Loft conversions are a great way to increase the amount of space in your house. They allow you tap into an otherwise wasted area above your ceiling, and if done well can add a significant amount of market value to your home.
There are lots of options available for converting your loft into a usable area. At the most basic end you can install a loft ladder, screw down some flooring, and you’ve got yourself a great new storage area. One step up from here and you would want to be looking at dust-proofing, ventilation, an enlarged storage area, and possibly some structural flooring for those really heavy items. Or alternatively, you can take it as far as your imagination will allow – a new bedroom, bathroom, cinema, or games room? With loft conversions you can go big or you can go small.
There is however a number of limits to loft conversions that you need to be aware of. These constraints are generally dependent upon the type of construction method that was used for building the roof. For example, if the roof has been built using a steel frame for the trusses, then it’s not possible to perform a loft conversion as these trusses are fundamental to the structural integrity of the house.
Therefore, it’s important to understand what you’re getting into before you begin any work. Here are a few tips to take into consideration.
Start by contacting the relevant building authorities and ensure that your plans conform to any applicable building regulations. Although loft conversions are generally well within your development rights, it is always a good idea to check this before you start any work. If you’ve got your heart set on a new living area then it’s also absolutely essential to contact a structural engineer at the start of the process. The structural engineer will assess the load-bearing capacity of your lintels and ceiling joists, and advice you on how to improve the strength of your roof space before any work starts. If you’re contracting a professional loft conversion building company to undertake the work for you, then they should be utilizing the services of a qualified structural engineer as part of their process.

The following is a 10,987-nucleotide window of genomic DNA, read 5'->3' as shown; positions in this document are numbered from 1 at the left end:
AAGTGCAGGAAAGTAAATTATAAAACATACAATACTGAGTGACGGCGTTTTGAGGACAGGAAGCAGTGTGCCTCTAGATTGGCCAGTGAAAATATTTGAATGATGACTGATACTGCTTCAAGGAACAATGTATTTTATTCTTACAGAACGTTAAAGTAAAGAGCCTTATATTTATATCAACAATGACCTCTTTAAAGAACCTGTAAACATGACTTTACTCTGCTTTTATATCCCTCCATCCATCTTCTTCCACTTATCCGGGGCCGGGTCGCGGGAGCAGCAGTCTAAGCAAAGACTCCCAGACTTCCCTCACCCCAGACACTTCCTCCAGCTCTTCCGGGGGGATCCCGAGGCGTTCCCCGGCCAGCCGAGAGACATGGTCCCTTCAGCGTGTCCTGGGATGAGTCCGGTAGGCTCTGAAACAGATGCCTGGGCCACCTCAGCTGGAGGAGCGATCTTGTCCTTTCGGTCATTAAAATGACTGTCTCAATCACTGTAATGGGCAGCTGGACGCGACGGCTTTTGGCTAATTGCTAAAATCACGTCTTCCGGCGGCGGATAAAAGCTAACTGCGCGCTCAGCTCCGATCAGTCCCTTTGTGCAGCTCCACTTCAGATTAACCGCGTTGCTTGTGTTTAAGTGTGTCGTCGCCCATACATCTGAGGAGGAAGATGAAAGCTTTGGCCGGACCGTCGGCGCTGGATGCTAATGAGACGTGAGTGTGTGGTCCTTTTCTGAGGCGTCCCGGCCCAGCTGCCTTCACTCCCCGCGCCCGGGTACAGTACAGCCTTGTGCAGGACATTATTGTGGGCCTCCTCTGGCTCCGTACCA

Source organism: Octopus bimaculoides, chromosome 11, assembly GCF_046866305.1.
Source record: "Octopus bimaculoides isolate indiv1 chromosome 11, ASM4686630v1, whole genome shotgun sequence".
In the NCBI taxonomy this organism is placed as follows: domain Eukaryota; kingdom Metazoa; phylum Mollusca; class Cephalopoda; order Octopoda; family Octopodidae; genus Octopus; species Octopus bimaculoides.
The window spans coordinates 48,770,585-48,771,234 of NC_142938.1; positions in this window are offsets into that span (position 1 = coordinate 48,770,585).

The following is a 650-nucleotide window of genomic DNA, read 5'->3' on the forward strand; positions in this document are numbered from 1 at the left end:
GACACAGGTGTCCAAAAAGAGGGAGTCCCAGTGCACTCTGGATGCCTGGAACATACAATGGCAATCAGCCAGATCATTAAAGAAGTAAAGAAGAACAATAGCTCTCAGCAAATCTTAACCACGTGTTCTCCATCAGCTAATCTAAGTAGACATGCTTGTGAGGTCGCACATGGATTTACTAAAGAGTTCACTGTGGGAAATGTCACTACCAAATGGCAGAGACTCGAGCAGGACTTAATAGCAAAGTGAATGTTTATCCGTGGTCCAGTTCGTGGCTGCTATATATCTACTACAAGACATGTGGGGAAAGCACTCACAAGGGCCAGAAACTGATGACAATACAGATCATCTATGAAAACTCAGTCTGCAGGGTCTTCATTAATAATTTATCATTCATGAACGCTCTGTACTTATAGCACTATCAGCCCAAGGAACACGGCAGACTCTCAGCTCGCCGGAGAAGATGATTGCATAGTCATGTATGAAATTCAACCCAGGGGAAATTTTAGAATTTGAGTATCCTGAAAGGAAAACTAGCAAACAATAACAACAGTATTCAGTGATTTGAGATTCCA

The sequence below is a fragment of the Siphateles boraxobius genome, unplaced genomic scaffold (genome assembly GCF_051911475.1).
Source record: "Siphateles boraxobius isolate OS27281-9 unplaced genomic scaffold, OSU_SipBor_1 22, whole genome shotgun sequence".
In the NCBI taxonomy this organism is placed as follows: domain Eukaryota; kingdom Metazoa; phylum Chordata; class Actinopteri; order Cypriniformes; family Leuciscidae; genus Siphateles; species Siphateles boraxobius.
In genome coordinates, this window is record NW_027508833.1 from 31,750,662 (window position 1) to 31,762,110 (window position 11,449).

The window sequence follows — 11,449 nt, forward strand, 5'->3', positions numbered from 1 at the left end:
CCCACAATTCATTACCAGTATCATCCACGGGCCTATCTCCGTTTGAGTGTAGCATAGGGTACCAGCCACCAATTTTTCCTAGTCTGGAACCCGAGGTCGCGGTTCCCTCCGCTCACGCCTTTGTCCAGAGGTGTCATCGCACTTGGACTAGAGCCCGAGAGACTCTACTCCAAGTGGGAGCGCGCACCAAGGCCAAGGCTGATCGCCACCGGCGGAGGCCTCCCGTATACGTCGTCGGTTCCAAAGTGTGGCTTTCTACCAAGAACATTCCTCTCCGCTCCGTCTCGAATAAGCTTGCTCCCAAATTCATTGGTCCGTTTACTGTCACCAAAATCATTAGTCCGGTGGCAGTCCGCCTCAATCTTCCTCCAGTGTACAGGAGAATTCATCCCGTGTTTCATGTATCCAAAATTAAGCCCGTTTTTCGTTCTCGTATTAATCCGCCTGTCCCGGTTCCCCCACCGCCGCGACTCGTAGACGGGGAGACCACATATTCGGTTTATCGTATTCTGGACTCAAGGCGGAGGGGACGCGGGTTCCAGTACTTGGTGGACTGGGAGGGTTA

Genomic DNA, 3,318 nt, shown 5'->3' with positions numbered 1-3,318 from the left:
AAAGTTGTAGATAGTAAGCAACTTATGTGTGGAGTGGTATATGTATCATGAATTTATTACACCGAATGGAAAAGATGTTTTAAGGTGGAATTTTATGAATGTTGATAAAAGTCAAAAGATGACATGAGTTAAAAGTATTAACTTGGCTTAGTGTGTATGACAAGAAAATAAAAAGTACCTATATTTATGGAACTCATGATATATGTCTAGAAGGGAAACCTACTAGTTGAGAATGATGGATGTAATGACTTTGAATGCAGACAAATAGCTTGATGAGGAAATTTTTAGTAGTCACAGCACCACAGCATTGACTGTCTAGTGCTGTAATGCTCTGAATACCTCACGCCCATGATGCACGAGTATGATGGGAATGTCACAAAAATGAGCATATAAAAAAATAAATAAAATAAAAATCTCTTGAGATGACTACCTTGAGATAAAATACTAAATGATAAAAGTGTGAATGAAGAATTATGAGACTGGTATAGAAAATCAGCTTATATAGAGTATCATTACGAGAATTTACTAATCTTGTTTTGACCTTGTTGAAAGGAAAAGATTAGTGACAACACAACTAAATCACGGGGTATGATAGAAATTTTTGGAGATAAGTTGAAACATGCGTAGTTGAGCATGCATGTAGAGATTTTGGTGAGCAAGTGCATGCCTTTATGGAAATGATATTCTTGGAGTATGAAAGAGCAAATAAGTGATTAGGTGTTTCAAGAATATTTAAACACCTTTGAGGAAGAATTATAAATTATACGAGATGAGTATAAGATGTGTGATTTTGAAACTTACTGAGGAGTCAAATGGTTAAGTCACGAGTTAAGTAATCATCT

A structural engineer will also check the strength of your load-bearing walls and the foundations of the house. More often than not you will have to install larger floor joists for the installation of a habitable area. You may also need to add extra support beams for the roof, especially if you’ve modified the roof structure to create the space that you require.
The loft floor must also contribute to sound and fire separation. You might need some help when it comes to improving the fire resistance of the loft floor as you will have to install a fire barrier over the ceiling. Prior to laying the floor it’s also a good idea to build up on top of your joists with a timber framework, so that you can build on top of the electrical cables and water pipes that snake their way around your roof space.
Make sure that the loft is adequately insulated from the heat and cold, and perform any adjustments where necessary. Check the resistance of the materials to damp and fire, and make sure there is a suitable fire escape route. Also think about the stairway that will lead to the loft and whether it will be structurally safe. Always keep in touch with the structural engineers before you make any alterations to the plan.
Once the conversion has been completed you must also inform the relevant council authorities and ask them to carry out a building inspection. Apart from this being a necessary step for conforming to building regulations, it will also confirm that your loft has been built well, is structurally sound, and is safe for you and anyone around your house.
Although the above tips may seem a little daunting, the rewards can also be well worth the effort. Remember that these points are primarily relevant to the process of converting a loft into a living area. If you’re only looking to create a simple storage area then it’s really very simple. The best way to decide on the type of loft conversion that’s right for you is to take a look inside your roof space. So grab a torch and a ladder, open your manhole, and let your imagination do some wandering.
This is a guest post from Attix. Attix have more than 35 years of experience in loft conversions, ladders and storage solutions.